Adolescents today face unprecedented challenges. Although I gratefully enjoy the innocence of my young boys, who are just now entering the public-school system, my work makes me painfully aware of the challenges our teens must confront. My time on staff at the Buncombe County Health Center’s STD and family-planning clinics, as well as my current work in urgent care, have shown me that many of our teens aren’t adequately prepared to make good choices that will protect both their emotional and physical health long term.
How many times have I examined a high-school girl with “razor burn” that turned out to be an outbreak of herpes? How many times have I explained to an anxious young man that the new “moles” he had were actually genital warts? And every time, without exception, I face a bewildered teen who’s shocked and horrified that he or she could have contracted a sexually transmitted disease.
The statistics are startling. According to the Centers for Disease Control and Prevention’s 2007 Youth Risk Behavior Surveillance System survey, almost 50 percent of American teens are sexually active in high school, and 9 percent of North Carolina teens say they had sex for the first time before age 13. In other words, roughly one out of every 10 kids in this state is having sex before they’re even in high school.
The challenges these kids face are real, concrete and immediate. As a result, talking about STDs is no longer the sole domain of lascivious people with sketchy pasts who visit dens of iniquity. Having nonmedical professionals teach a class or two using vague terms is no longer enough.
Our adolescents are experiencing an epidemic of STDs—both viral and bacterial—that can have lifelong impacts, including chronic pelvic pain and infertility. When one in three girls will contract HPV (the virus responsible for cervical cancer and genital warts) with their sexual debut and one in five sexually active people are currently infected with herpes, the odds are clearly against these young people.
And then there are the other struggles our teens face: Eating disorders, unintended pregnancy, unprecedented rates of obesity and inactivity, dating violence and abusive relationships have all become distressingly familiar. In the 2007 survey, one in 10 teen respondents reported having been hit, slapped or intentionally physically hurt by a boyfriend or girlfriend. And 20 percent of 10th-grade females admitted to having fasted for 24 hours or taken diet pills to lose weight. Ask your teens if they know someone facing one of these problems and they may or may not share the truth. But being in the trenches, I can tell you firsthand: These kids are dealing with some pretty tough stuff.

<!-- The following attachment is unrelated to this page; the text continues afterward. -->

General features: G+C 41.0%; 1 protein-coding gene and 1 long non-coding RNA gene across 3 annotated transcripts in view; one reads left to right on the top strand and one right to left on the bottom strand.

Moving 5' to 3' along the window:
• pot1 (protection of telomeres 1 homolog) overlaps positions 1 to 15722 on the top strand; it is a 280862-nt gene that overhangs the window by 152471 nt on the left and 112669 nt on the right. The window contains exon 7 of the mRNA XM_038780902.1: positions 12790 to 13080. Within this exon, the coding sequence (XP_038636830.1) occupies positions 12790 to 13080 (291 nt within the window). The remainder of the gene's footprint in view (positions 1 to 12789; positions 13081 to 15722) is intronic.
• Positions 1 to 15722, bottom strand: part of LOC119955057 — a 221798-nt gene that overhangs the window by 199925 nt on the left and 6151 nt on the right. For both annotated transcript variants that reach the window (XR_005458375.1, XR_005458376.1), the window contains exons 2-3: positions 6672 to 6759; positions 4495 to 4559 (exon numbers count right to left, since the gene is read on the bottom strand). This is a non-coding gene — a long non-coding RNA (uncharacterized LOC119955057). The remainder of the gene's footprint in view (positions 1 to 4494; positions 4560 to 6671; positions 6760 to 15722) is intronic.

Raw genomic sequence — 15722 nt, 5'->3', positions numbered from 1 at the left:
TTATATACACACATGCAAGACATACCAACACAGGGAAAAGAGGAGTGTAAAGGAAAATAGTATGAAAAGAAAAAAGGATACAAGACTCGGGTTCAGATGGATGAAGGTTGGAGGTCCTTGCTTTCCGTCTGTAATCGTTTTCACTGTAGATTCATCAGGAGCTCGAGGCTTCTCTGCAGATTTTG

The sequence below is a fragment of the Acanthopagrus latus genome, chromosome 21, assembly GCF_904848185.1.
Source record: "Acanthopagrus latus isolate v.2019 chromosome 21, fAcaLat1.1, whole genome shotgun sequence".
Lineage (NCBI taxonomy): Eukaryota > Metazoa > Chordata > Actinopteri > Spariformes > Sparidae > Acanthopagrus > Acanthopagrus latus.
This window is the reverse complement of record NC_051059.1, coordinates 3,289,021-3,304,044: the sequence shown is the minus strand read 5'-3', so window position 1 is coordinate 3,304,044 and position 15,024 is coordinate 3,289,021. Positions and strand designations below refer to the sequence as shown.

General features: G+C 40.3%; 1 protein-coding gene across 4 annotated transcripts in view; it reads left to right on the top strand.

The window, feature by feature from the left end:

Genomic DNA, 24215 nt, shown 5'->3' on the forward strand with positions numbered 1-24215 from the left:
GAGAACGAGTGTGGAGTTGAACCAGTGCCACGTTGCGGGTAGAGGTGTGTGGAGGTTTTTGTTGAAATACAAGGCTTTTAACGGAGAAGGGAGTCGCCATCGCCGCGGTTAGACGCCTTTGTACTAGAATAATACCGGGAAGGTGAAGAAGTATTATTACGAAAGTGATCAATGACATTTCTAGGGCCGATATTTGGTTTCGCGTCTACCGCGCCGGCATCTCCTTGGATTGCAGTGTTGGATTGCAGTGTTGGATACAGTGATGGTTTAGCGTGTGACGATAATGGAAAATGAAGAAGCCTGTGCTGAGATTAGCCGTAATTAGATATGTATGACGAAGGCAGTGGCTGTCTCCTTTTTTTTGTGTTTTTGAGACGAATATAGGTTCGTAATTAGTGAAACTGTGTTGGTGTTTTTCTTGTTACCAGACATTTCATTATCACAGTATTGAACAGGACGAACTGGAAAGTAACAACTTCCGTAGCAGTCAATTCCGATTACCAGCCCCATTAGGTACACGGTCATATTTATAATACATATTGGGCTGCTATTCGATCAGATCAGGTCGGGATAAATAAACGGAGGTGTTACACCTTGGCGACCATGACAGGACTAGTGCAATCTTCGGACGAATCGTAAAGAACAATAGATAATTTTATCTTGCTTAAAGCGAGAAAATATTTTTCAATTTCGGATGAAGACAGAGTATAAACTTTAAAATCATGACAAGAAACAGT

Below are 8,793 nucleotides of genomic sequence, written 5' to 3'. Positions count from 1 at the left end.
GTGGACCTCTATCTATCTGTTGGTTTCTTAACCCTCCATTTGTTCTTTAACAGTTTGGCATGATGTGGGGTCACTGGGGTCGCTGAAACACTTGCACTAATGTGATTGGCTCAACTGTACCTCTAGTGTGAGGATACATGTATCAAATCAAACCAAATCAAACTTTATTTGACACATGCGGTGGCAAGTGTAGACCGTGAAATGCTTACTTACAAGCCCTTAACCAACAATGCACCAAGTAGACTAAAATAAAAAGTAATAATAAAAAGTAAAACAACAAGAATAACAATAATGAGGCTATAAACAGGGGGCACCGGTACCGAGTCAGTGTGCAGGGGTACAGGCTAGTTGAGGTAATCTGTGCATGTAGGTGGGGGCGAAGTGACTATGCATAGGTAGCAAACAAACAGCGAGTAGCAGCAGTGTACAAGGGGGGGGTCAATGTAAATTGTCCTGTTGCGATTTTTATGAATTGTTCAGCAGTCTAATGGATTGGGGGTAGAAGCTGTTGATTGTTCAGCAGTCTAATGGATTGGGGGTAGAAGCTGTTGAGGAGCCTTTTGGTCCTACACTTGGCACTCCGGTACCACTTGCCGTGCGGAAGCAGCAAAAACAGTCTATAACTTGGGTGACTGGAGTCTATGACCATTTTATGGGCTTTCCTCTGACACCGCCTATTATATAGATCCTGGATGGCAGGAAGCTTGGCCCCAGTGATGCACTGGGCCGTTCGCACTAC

I applaud all the churches and synagogues that have active youth groups; same goes for team sports, scouts and other extracurricular activities aimed at youth. But the truth is, the kids who go to church and attend private schools wind up in my office too. So what can we do to help teens navigate these fearsome obstacles?
First off, we need to give them a solid, objective foundation, using an evidence-based, hard-facts approach that includes openly discussing taboo subjects and unpopular problems. Arming our teens with knowledge will empower them to make good choices. At the very least, it will enable them to recognize and begin to correct mistakes they may already have made.
As a family doctor in this community, I have taken a personal interest in helping educate local teens. And next month, together with several community partners, we are staging an event that will give teen girls and their moms an opportunity to hear the latest on such critical topics as STDs, unintended pregnancy, dating violence, healthy eating, exercise and stress relief. “Living the Healthy Life: Playin’ it Safe for Teen Girls and their Moms” will include a health fair, breakfast and lunch, plus many giveaways, as well as displays by community partners (see box, “Straight Talk”). Led by female family doctors and ob-gyns from the community, we have created an amazing lineup to facilitate some of these difficult conversations and take the next step in empowering our teens—and their moms—with essential knowledge.
My hope is that this will be the first in a series of community-supported conversations that engage our teens and answer their questions in nonjudgmental fashion. If you are the parent, teacher or neighbor of an 8th- to 10th-grade girl, I hope you’ll encourage them to attend an event that’s guaranteed to be fun, informative—and a definite step in the right direction. And if you have a special interest or could contribute to our event, I welcome your comments and suggestions!
[Dr. Shannon Dowler is a family physician in Asheville with a special interest in adolescent and public health. She can be reached at firstname.lastname@example.org.]